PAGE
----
Sonia Lopez

Mother of Sarah Salazar, who was badly injured in the attack but made a miraculous recovery. Sonia inspires people the world over with her positive outlook, and her daughter inspires people with her strength as she pushes ahead always with a smile on her face.

 

Deedra Van Ness

Mother of Isabelle Laitance. Deedra shared a heroic story of her daughters experience that day. Her daughter was one of 20 who managed to survive the massacre without physical injury. Her daughter was locked in the closet terrified as her friends took their last breath. Despite the fact her daughter is severely traumatized, and it will take years of therapy to help her heal from the PTSD of the experience, Deedra is vocal and actively involved helping to fight for change. Her rational take on things is inspiring. She manages to push through every day with a brave smile and a level-headed mind, with the attempt to see things from every angle.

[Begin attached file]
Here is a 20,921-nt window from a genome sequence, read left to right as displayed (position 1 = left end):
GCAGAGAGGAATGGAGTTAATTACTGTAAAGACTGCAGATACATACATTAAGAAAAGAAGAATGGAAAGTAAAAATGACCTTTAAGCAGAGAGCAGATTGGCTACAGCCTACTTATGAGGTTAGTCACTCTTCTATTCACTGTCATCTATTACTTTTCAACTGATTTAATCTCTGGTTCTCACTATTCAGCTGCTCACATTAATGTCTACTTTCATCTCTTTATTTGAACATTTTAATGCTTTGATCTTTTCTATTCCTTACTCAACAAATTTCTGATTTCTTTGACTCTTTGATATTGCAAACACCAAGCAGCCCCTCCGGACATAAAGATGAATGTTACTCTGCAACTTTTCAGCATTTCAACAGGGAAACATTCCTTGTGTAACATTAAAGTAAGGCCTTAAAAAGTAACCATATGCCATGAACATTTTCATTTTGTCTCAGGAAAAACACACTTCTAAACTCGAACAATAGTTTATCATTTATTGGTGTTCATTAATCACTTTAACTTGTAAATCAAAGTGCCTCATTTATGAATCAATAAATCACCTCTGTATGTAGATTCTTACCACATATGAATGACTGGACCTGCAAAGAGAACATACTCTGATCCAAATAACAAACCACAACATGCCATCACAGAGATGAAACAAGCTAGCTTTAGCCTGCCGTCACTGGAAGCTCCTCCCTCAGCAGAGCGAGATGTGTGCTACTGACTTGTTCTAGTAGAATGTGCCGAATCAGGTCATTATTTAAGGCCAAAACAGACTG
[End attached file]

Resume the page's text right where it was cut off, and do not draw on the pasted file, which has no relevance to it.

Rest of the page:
The stories of bravery and inspiration could continue for pages. So many wonderful people in the area have pulled together, to say “we aren’t going to take this anymore”. Several other groups have formed in addition to Citizen’s United. Santa Fe safety Shootings and Concerns, POP Community Committee Group, Santa FE ISD shooting discussion, Santa Fe, TX Parents-Protecting our Athletes and Students along with various other groups of private citizens that have dedicated their time, passion, love and anger to fighting against policies that contributed to this heinous act, an incompetent and an administration that is indifferent to what happened. They are working on programs that will help with conflict resolution, addressing BULLYING, better training for staff, better understanding for students and parents. They are working on programs that would provide better safety protocol in the future. They can be seen at the school board meetings, on the news or even at the Governor’s office. They are driven by a passion that is fueled with love, pain and anger and will not stop until they are successful.

A community healing